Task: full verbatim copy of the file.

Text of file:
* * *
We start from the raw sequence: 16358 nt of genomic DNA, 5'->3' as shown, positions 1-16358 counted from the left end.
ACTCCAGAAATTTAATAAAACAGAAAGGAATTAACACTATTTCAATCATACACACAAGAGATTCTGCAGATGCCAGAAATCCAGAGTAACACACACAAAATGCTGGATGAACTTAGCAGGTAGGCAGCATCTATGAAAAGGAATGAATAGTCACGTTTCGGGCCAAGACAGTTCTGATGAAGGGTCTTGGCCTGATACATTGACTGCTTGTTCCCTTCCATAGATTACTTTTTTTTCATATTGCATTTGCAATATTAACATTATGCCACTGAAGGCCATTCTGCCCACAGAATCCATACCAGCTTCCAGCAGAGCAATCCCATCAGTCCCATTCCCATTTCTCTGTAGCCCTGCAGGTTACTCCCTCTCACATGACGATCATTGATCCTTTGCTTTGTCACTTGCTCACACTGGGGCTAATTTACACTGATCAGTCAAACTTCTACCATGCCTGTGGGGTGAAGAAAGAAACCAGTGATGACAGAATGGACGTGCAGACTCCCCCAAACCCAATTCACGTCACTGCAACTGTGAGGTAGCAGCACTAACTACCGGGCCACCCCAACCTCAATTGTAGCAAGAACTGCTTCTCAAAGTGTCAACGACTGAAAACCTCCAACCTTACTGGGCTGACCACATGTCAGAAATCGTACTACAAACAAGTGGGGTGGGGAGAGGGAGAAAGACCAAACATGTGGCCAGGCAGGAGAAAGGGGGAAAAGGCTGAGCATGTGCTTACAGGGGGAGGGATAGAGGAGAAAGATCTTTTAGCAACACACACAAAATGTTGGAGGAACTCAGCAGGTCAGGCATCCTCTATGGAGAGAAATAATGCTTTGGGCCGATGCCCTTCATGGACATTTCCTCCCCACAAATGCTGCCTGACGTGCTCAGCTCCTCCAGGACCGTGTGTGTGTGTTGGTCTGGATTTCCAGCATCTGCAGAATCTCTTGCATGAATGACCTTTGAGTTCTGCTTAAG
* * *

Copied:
We start from the raw sequence: 16358 nt of genomic DNA, 5'->3' as shown, positions 1-16358 counted from the left end.
ACTCCAGAAATTTAATAAAACAGAAAGGAATTAACACTATTTCAATCATACACACAAGAGATTCTGCAGATGCCAGAAATCCAGAGTAACACACACAAAATGCTGGATGAACTTAGCAGGTAGGCAGCATCTATGAAAAGGAATGAATAGTCACGTTTCGGGCCAAGACAGTTCTGATGAAGGGTCTTGGCCTGATACATTGACTGCTTGTTCCCTTCCATAGATTACTTTTTTTTCATATTGCATTTGCAATATTAACATTATGCCACTGAAGGCCATTCTGCCCACAGAATCCATACCAGCTTCCAGCAGAGCAATCCCATCAGTCCCATTCCCATTTCTCTGTAGCCCTGCAGGTTACTCCCTCTCACATGACGATCATTGATCCTTTGCTTTGTCACTTGCTCACACTGGGGCTAATTTACACTGATCAGTCAAACTTCTACCATGCCTGTGGGGTGAAGAAAGAAACCAGTGATGACAGAATGGACGTGCAGACTCCCCCAAACCCAATTCACGTCACTGCAACTGTGAGGTAGCAGCACTAACTACCGGGCCACCCCAACCTCAATTGTAGCAAGAACTGCTTCTCAAAGTGTCAACGACTGAAAACCTCCAACCTTACTGGGCTGACCACATGTCAGAAATCGTACTACAAACAAGTGGGGTGGGGAGAGGGAGAAAGACCAAACATGTGGCCAGGCAGGAGAAAGGGGGAAAAGGCTGAGCATGTGCTTACAGGGGGAGGGATAGAGGAGAAAGATCTTTTAGCAACACACACAAAATGTTGGAGGAACTCAGCAGGTCAGGCATCCTCTATGGAGAGAAATAATGCTTTGGGCCGATGCCCTTCATGGACATTTCCTCCCCACAAATGCTGCCTGACGTGCTCAGCTCCTCCAGGACCGTGTGTGTGTGTTGGTCTGGATTTCCAGCATCTGCAGAATCTCTTGCATGAATGACCTTTGAGTTCTGCTTAAG